AbstractPurpose of review
The concept of minimum alveolar concentration is central to the study of inhalational anesthetics. The minimum alveolar concentration curve is a population concentration–response curve that describes the relationship between anesthetic concentration and oblation of the movement response to painful stimuli. Two features of the minimum alveolar concentration curve, the anesthetic concentration that immobilizes 50% of patients and the steep slope of the curve, may contain useful mechanistic information. There is some dispute, however, about the interpretation of this information. This review examines hypotheses about the shape of the minimum alveolar concentration curve, and recent theoretical and experimental approaches to the question.Recent findings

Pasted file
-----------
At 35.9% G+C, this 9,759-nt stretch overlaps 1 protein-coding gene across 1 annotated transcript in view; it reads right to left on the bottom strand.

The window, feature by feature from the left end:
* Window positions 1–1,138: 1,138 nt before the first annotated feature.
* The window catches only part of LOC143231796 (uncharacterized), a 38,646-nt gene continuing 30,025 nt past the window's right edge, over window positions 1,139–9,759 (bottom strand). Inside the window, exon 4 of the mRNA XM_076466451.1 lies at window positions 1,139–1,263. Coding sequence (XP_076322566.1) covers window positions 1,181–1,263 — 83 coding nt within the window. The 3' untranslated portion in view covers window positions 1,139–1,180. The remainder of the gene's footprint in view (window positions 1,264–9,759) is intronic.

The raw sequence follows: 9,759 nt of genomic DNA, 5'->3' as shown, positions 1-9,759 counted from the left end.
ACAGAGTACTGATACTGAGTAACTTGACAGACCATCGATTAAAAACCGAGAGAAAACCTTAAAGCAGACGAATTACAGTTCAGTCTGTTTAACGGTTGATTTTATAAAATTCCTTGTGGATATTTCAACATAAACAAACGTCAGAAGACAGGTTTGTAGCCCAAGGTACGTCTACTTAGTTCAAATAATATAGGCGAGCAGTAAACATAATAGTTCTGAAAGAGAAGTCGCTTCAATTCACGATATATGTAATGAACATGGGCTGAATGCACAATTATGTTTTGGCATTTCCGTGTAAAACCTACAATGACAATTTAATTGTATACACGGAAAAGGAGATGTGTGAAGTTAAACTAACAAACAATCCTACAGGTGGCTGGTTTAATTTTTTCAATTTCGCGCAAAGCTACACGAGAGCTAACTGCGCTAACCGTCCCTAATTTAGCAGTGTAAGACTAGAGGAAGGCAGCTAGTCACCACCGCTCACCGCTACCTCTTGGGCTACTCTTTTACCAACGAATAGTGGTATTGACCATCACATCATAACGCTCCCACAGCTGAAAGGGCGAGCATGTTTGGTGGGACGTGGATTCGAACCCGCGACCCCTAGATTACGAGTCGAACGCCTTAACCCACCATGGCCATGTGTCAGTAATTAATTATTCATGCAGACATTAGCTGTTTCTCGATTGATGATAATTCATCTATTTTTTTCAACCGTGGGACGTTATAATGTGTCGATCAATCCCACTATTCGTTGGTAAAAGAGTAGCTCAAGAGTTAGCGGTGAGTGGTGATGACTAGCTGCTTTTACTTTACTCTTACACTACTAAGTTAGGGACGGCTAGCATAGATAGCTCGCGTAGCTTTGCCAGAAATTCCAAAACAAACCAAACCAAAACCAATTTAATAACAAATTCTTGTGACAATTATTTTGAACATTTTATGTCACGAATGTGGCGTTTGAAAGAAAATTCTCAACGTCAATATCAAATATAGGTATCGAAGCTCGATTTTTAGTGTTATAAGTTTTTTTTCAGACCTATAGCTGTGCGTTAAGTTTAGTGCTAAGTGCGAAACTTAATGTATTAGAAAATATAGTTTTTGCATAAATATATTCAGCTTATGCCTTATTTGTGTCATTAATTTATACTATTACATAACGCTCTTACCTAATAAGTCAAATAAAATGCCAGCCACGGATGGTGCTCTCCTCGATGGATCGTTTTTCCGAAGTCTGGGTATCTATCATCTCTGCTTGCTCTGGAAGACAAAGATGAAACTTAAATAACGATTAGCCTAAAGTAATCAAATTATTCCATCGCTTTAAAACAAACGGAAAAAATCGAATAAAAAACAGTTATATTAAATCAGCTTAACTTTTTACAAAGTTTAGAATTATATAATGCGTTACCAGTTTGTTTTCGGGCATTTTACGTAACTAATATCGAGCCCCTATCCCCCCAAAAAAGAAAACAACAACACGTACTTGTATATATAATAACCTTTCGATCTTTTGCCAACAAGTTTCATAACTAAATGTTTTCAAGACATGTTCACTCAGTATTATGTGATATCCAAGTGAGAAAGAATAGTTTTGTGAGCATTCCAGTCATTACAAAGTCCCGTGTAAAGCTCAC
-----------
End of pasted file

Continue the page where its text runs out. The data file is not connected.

The major determining factor for the slope of a quantal, population concentration–response curve is individual variability. The slope of the underlying in-vitro concentration–response curves contributes as well. At the molecular level, in-vitro curves are not steep. The integration of molecular signals that occurs in cells and neuronal circuits can result in steep in-vitro curves, due to multiple molecular targets, amplification and co-operativity.Summary
The shape of the minimum alveolar concentration curve has not provided any unambiguous clues about the sites or mechanisms of general anesthesia; however, the universality of anesthetic-induced immobility suggests some future research directions.